Monthly Archives: August 2015

dot 42: identity

To live is to construct an identity bit by bit .

– unknown –

What is a true identity? What is a projected identity? Are these polarities of one another or are they intertwined? Does a fixed identity – if it exists at all – expand beyond itself or is it a restricting boundary? These are ideas that the South African artist Barend de Wet have often challenged and which are highlighted in his current exhibition Projected Identities showing at SMAC Gallery (Cape Town).

Identity is something that I have explored myself. The video piece I am an African (2008) exhibited at Dak’art 2008, investigates the lived reality of being white and African. Of particular interest to me in Projected Identities is de Wet’s exploration of how others perceive the self which he explores through the role of dress.

My heightened awareness of the construct of identity is directly linked to what I’m currently reading. Exploring the relations between societal constructs and brand identity in Brand Management is an entirely new field to me. Although struggling somewhat through the marketing approaches and linguistics, I am quite fascinated by the idea that ‘brand is a construct formed by society.’ In a way this resonates with what de Wet attempts to explore in Projected Identities. Here, however, the viewer is asked to deconstruct the societal construct of identity.

As I understand it, brand identity relates to the way the brand sees itself and brand image is the way the brand wishes to be seen. Applying that to what it means to be an artist the questions then become: What is my own art identity (brand identity), and, how would I want my art identity to be seen (brand image)?

Agreeing with the idea that identity is constructed bit by bit through the lived experience of life itself, branding experts believe that this organic approach cannot be enough to stand out in the global reality of cluttered, competitive noise. Your (brand) identity as an artist needs to offer something of value to be noticed above all the din. According to Klopper & North:

The value of a brand  … is defined by who its stakeholders are and by what they need and want. A brand’s identity is in essence defined by the value it adds to people’s lives.

We are back to the viewer here. It resonates with de Wet ‘s approach to the assigned role of the spectator, viewer or stakeholder in the relationship of what is being perceived.

Obliquely linking to my previous blog purpose I need to ask myself what value my art is adding to those who see / experience it?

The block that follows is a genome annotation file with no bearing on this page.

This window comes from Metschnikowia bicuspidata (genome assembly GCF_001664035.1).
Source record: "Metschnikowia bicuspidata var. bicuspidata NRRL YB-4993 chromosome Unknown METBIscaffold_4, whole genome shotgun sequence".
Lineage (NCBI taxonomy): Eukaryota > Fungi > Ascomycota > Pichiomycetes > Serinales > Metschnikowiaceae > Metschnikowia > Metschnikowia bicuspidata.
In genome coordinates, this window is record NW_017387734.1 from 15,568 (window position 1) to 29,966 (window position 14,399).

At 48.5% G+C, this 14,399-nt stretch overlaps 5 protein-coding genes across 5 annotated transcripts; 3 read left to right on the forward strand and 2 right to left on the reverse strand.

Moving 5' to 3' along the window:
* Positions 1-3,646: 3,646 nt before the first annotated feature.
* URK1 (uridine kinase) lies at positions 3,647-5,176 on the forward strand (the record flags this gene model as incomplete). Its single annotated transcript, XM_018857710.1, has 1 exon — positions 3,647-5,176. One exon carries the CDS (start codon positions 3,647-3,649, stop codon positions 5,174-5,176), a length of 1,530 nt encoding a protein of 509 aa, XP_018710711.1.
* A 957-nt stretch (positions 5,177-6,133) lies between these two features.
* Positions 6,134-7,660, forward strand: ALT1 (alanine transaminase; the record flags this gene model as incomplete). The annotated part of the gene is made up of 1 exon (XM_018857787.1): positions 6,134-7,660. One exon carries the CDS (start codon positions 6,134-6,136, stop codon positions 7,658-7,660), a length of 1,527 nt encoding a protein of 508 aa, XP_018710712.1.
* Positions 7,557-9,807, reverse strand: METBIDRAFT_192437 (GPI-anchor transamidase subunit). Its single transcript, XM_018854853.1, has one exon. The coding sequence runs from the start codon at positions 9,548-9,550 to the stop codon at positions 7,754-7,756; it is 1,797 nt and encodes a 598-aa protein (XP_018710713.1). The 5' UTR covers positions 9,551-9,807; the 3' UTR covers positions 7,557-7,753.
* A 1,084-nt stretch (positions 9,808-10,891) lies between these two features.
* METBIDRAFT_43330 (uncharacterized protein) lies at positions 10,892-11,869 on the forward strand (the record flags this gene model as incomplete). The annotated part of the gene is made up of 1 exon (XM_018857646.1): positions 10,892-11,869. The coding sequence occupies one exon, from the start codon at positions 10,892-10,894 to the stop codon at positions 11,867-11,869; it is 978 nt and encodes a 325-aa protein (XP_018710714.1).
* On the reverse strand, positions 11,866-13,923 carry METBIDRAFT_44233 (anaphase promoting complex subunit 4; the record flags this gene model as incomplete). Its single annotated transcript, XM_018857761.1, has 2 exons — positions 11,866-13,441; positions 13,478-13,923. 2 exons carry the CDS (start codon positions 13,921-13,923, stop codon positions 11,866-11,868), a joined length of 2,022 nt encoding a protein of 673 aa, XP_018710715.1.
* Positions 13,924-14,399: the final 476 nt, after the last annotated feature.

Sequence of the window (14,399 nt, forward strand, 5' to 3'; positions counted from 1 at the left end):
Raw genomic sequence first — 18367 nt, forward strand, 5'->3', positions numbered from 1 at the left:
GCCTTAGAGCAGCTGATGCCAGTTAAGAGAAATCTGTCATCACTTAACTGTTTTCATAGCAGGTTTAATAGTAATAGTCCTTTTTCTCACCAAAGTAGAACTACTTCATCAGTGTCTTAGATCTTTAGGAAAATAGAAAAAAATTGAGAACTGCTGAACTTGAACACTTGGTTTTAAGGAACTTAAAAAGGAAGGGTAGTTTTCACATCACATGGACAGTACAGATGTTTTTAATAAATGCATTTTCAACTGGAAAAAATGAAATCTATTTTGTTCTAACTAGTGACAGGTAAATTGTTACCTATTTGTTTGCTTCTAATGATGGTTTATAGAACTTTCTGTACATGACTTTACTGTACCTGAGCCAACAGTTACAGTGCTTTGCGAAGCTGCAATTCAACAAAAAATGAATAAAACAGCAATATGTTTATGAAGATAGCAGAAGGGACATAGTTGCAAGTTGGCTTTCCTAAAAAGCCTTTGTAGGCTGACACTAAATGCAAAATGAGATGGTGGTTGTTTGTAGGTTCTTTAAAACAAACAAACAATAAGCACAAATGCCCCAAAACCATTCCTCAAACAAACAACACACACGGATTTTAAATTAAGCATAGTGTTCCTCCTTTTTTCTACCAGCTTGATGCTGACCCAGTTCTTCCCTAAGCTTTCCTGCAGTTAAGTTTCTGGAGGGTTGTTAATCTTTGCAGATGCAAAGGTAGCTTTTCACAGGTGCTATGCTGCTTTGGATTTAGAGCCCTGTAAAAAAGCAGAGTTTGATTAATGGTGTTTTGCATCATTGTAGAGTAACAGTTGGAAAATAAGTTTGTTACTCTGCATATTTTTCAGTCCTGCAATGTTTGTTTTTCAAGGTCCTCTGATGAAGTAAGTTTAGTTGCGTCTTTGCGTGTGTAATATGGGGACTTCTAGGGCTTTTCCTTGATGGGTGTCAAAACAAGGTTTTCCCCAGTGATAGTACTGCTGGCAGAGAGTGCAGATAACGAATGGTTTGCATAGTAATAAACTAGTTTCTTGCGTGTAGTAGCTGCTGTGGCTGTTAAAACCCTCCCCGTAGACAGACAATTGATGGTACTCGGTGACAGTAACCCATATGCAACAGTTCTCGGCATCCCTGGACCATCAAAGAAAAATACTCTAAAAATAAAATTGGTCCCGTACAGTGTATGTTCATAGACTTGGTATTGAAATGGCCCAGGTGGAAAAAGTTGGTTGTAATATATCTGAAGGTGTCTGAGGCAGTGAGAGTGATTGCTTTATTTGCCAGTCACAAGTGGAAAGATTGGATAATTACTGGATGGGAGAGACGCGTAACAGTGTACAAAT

Still image from Projected Identites
Still image from Projected Identities                                 Photo: Sonya Rademeyer

dot 41: purpose

The purpose of art is to lay bare the questions which have been hidden by the answers.

– James Baldwin –

 When I started my blog in July 2014 my sole purpose was to reconnect with my fragmented creative-self.  I have since then reached that purpose and am deeply grateful for it.

My current status is one of art-making again and I now find myself re-contemplating the idea of purpose in art. Exploring this idea via a Google search it is clear that there are diverse viewpoints loudly echoed from Creatives. Pablo Picasso felt that purpose in art could allow ‘the dust of daily life’ to be washed away, whereas Glenn Gould (pianist, writer and composer) said that the purpose of art was ‘the lifelong construction of wonder.’ Neither these artists seemed particularly perturbed by purpose itself, yet developed an art brand that was not only unique, but sustainable and relevant over time. I believe that I can draw from advertising here. Although a somewhat foreign environment to me, I realize that the development of powerful branding purpose is an area of advertising’s expertise.

Mark Di Somma is a creative strategist and writer who sees brand as a powerful lens to explore issues one may grapple with in a broader context. It’s the big picture that counts here yet strongly connects to each day, to today even. The big picture concerns itself with ways one’s brand (read: your specific art) will change the world for the better. This is one’s ‘statement of  belief, of hope, of pursuit.’ In other words: the purpose of one’s art-brand. One’s focus should be ‘on the passion, on the biggest belief you share and on the implications of holding that belief for everything that you do.’ That’s the big picture which Di Somma creatively sketches in Developing A Powerful Brand Purpose.